Social Media: The Real Effect

Right now, 3.26 billion people are members of some sort of social media platform. We use it to talk to our friends, see what everybody’s doing, and keep up on the ridiculous celebrity gossip. Harmless, right? Not exactly. Millions of users on social media are competing on who can get the most likes or who is better than who. Social Media is a serious tool, and its users should use it to have fun, not compare people. Platforms like Instagram depict certain body types as being accepted but not others. Models and influencers flood the pages of young female users and drill into their minds that beauty is all about being scandalous. Not only that, but social media is a catalyst for bullying. Its users can hide behind a screen, anonymous or not, and say whatever they please with no consequences. Social media may seem like fun and games, but it has a serious impact on the young people using it.

Body image is an extremely controversial topic, especially when it comes down to how it’s presented within social media. The “ideal body type” is an unrealistic standard; most of the young girls looking at social media become self conscious because they feel that they don’t measure up to society’s expectations on how women should look. In reality, most of the images on social media have filters, photoshop, and lots of altering before they’re posted. Young girls may depict themselves as unattractive, but most of them don’t realize that almost all the pictures of “perfect” celebrities and glamorous models are faked. Psychological stress piles up in their minds and can lead to depression, anxiety, and negative self image. On the contrary, some accounts are dedicated to self love and body appreciation posts are gradually become more popular.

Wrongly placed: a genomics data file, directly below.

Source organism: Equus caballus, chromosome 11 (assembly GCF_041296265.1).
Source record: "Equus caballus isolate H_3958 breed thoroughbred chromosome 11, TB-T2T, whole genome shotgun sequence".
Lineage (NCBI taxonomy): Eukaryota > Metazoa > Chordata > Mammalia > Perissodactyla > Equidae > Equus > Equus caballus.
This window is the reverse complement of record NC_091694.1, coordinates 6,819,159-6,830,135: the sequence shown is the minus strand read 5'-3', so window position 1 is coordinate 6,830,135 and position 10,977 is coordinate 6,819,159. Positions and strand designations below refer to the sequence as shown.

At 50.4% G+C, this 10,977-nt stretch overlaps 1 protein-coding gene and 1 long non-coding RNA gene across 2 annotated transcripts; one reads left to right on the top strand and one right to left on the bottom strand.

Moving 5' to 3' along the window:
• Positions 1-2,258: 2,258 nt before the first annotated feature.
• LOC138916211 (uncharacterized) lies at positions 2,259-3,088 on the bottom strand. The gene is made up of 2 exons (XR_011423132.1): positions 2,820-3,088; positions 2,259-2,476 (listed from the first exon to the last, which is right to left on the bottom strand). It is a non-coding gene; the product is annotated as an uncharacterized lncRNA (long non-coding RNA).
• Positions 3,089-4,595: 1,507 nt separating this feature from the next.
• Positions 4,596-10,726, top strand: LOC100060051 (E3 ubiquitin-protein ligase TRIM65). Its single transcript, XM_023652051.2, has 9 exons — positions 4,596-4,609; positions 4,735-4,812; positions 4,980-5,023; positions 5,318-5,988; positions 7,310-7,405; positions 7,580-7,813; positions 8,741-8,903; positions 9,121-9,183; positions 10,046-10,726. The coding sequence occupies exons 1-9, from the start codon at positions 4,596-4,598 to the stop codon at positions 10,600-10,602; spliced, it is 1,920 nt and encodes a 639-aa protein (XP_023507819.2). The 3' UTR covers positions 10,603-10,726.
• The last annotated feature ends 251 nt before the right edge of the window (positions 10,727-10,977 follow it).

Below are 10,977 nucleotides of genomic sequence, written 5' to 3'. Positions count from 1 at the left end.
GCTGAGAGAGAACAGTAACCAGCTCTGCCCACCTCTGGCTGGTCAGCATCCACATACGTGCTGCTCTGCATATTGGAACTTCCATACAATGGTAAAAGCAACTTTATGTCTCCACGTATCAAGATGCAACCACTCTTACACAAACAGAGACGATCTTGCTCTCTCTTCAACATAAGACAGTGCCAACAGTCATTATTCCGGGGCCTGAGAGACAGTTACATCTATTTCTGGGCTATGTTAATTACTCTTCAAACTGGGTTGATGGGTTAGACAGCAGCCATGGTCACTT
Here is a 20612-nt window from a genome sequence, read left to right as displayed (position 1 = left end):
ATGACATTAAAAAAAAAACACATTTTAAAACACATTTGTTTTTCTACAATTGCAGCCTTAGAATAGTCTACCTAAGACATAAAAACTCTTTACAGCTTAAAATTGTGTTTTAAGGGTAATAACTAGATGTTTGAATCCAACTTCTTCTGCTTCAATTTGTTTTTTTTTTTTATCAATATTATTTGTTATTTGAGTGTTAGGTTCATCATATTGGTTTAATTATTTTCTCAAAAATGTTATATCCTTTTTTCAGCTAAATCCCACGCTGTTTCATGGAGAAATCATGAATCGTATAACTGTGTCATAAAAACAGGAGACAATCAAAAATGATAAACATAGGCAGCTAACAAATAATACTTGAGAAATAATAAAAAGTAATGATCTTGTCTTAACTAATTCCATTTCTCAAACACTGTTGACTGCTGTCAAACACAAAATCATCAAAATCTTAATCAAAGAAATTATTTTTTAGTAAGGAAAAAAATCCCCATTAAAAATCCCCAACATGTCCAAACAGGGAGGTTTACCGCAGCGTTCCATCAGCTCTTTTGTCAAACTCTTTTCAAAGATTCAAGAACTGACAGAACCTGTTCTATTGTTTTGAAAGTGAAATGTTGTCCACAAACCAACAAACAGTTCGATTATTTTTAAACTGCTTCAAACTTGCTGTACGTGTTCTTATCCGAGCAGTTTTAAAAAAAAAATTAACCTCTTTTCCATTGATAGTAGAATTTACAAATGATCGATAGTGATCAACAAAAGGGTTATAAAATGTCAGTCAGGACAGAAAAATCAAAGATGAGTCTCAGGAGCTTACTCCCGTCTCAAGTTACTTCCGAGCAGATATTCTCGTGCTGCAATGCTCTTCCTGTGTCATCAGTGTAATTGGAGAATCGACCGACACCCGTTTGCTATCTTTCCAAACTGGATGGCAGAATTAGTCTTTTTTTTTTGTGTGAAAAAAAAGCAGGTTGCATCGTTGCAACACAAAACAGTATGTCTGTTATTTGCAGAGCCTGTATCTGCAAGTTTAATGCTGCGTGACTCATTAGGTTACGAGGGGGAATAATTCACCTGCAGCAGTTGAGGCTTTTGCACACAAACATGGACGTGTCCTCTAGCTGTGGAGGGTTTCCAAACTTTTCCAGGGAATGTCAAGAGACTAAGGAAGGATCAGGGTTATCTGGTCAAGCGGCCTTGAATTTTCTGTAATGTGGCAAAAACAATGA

An alarming 87% of social media users have seen some type of cyberbullying online. Instagram has a cyberbullying rate of 42%, and Snapchat has 31%. Millennials dominate both of these apps. Hateful comments/messages are pretty much normalized, and many people are affected by this every day. Often, the things said on social media would not be said in person. It’s easier to type and send a message, without really taking in the feelings of others. Victims of cyberbullying are often mentally drained and left feeling helpless, because there is not much that they’re able to do about it. 

Social media will always be a powerhouse, and it is not going anywhere anytime soon. As long as they are making money, major companies will probably not acknowledge the pressing issues within their apps. Therefore, it is important to limit time on social media to give your brain a break from all the drama. It is vital to train yourself to think before you post and realize most of the pictures on social media are fabricated. Sometimes it is best that we put phones away because the real world is not on hold.

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